• AMi Direct

AMiable Solution #376: The Funny Thing About Mailboxes


As marketers, we get so focused on what we send through the mail that we don’t often stop to think about what it ends up in. Here’s a brief history with current implications of the current mailbox.

Unless you’ve recently replaced one, you probably give little thought to mailboxes. After all, they’re just a vessel, a tool, a means to an end. But if it weren’t for the lowly mailbox, you wouldn’t have a way to send customers and prospects printed messages in a safe and reliable way.

When mail delivery was just an experiment back in 1896, residents used all sorts of materials to collect and send their mail. Old cigar boxes. Drainage pipes. Feed boxes. National Mailboxes says that even uncleaned coal oil, syrup, and food containers were left outside for mail deliveries. The variation in structures not only meant a mess for the mail carriers, but as the manufacturer says, it also “resulted in a wide variety of ‘mailboxes,’ which was not the easiest way for the mailman to know what was and wasn’t a mailbox.”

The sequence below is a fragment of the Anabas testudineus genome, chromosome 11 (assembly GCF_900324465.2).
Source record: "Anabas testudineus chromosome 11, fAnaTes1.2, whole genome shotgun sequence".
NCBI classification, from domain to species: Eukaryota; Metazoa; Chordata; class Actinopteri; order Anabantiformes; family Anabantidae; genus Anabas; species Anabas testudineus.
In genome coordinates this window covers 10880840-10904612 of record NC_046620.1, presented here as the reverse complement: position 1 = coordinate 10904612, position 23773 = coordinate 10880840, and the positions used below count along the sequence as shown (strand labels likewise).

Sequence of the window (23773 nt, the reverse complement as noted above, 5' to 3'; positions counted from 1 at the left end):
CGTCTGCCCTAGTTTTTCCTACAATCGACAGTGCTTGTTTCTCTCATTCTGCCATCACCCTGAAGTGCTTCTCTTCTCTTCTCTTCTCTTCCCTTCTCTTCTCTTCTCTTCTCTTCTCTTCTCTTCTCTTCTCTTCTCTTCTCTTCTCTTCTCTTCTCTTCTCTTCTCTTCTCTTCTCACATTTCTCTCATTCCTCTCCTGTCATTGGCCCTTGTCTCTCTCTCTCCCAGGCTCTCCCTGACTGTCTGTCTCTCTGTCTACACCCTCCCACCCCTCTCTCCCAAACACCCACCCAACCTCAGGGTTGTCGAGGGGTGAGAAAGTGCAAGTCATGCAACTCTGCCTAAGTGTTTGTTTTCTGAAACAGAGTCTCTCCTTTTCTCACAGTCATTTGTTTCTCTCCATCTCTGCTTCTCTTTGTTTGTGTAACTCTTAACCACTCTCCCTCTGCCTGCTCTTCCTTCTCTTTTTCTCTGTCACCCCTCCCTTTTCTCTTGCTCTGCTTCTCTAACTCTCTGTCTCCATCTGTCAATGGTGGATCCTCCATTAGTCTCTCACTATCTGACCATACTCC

By 1901, the Postmaster General decided it was time that mail receptacles were more secure and consistent and appointed a committee to examine and recommend specific models of mailboxes to use on rural routes. The committee’s requirements? The boxes had to be made of metal, have an opening or hinge to make it weather-proof, measure approximately 6 by 8 by 18 inches with an opening at the top or side, and be fastened to a post at a deliverer-friendly height.

As the USPS explains, “The committee examined 63 mailboxes that had been submitted for review and approved 14 of them. While customers were not required to remove existing mailboxes, only approved mailboxes were permitted on new routes or when replacing old boxes — a policy that continues to this day.”

You see, the Postmaster General understood then what marketers know now: people aren’t one-size-fits-all. They have personal preferences and different situations.

And that’s okay. Recognizing individual needs is okay. Respecting individual preferences is good. And acknowledging customer choice is great.

That’s the funny thing about mailboxes. They connect you to your customers more than you realize.


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